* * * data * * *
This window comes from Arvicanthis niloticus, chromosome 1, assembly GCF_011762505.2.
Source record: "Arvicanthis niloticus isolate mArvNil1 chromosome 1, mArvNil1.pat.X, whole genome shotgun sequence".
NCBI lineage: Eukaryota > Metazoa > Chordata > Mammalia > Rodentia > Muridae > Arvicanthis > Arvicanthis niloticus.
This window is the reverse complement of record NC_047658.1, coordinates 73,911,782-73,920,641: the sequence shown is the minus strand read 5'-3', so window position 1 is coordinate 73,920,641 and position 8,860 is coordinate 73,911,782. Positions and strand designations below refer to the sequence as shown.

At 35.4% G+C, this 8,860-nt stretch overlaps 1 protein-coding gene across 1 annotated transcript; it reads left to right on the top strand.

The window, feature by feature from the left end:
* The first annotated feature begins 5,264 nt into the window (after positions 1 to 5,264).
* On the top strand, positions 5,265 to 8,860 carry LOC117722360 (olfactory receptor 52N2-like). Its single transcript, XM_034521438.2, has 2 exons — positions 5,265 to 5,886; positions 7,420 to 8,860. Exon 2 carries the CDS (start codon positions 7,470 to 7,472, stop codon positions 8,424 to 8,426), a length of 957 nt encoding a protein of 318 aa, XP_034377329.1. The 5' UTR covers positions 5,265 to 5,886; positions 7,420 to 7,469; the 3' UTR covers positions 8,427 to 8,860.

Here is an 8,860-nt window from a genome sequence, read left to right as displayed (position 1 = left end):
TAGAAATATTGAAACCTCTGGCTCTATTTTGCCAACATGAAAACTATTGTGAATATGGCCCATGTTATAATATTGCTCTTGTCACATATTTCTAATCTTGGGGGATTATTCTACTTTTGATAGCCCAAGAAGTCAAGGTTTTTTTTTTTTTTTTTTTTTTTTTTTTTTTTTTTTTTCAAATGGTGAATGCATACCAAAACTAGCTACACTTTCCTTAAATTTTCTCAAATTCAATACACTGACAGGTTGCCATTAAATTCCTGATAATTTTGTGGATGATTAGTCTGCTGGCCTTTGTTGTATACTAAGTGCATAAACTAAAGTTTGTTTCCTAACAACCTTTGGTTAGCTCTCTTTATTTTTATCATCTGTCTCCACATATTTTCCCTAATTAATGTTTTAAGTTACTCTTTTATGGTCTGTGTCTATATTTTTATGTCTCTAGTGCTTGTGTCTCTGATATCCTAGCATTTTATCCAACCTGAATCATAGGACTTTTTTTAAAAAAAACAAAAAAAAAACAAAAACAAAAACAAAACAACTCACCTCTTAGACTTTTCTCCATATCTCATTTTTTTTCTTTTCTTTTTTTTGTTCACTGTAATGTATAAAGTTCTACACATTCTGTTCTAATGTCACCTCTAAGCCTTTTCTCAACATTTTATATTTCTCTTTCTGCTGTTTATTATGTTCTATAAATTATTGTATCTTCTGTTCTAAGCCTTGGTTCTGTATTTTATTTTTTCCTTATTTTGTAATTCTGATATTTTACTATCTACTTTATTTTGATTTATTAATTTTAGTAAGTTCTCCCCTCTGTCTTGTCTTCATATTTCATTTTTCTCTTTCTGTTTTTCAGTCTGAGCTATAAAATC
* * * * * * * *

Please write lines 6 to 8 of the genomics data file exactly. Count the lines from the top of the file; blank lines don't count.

The window, feature by feature from the left end:
* The first annotated feature begins 5,264 nt into the window (after positions 1 to 5,264).
* On the top strand, positions 5,265 to 8,860 carry LOC117722360 (olfactory receptor 52N2-like). Its single transcript, XM_034521438.2, has 2 exons — positions 5,265 to 5,886; positions 7,420 to 8,860. Exon 2 carries the CDS (start codon positions 7,470 to 7,472, stop codon positions 8,424 to 8,426), a length of 957 nt encoding a protein of 318 aa, XP_034377329.1. The 5' UTR covers positions 5,265 to 5,886; positions 7,420 to 7,469; the 3' UTR covers positions 8,427 to 8,860.